When we were considering what kind of plumbing system we wanted in our van, we researched a number of different setups and found everything ranging from just using water bottles and canteens — about as cheap as you can get — to full-on electric pumps and on-demand hot water. We weren’t looking for anything too fancy, and didn’t want to spend a bunch of money, so for our setup, we purchased a basic sink, hand-pump faucet, a couple standard camping water containers, vinyl hosing, and brass and plastic adapters for connecting it all. If you’re looking to do a simple setup like ours, hopefully this guide will save you some time and Home Depot Heartache.
Installing the sink and faucet
Our 18-inch stainless steel holeless sink came from Home Depot, which we flush mounted into our butcher block countertop with some silicone to seal it up. Cutting the hole into the butcher block (using the provided template from the sink) with a 30-year old jigsaw was a 4-person job that I can promise was not a lot of fun! There was a lot of smoking from the wood overheating and the jigsaw even managed to ooze some hot black goo onto me, which was a little terrifying.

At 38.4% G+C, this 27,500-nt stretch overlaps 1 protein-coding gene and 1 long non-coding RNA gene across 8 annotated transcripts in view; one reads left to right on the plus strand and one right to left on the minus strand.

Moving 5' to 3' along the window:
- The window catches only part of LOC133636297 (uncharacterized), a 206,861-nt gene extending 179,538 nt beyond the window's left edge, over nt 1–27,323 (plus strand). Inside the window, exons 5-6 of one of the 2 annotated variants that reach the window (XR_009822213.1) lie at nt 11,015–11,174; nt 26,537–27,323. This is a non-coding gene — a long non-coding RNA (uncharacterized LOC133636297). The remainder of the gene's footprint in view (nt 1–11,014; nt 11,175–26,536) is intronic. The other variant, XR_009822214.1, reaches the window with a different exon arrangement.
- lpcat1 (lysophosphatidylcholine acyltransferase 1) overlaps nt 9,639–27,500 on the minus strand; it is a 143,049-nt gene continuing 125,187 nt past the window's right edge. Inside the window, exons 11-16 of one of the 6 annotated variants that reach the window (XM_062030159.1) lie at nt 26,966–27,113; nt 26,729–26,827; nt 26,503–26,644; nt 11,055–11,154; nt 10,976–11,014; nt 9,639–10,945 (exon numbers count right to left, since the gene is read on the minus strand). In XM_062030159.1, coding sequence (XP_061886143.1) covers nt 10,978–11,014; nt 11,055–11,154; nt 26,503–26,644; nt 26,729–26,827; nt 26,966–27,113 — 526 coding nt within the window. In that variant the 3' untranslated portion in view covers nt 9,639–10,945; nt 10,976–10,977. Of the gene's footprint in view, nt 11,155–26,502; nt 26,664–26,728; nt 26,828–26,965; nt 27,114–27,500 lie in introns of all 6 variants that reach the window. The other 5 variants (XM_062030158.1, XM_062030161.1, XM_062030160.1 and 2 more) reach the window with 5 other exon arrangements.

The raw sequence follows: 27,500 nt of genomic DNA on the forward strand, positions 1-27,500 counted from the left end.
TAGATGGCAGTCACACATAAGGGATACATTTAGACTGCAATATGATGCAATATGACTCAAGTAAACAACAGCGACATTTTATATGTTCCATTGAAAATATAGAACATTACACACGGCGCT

We went with a holeless sink because our hand-pump faucet would not fit into the standard diameter holes that are cut into the edge of most sinks, and we didn’t want to have to plug existing holes, cut new ones, or have wasted space from a sink edge we didn’t need. So our faucet sits flush with the top edge of the sink, and pumps straight into the basin just great.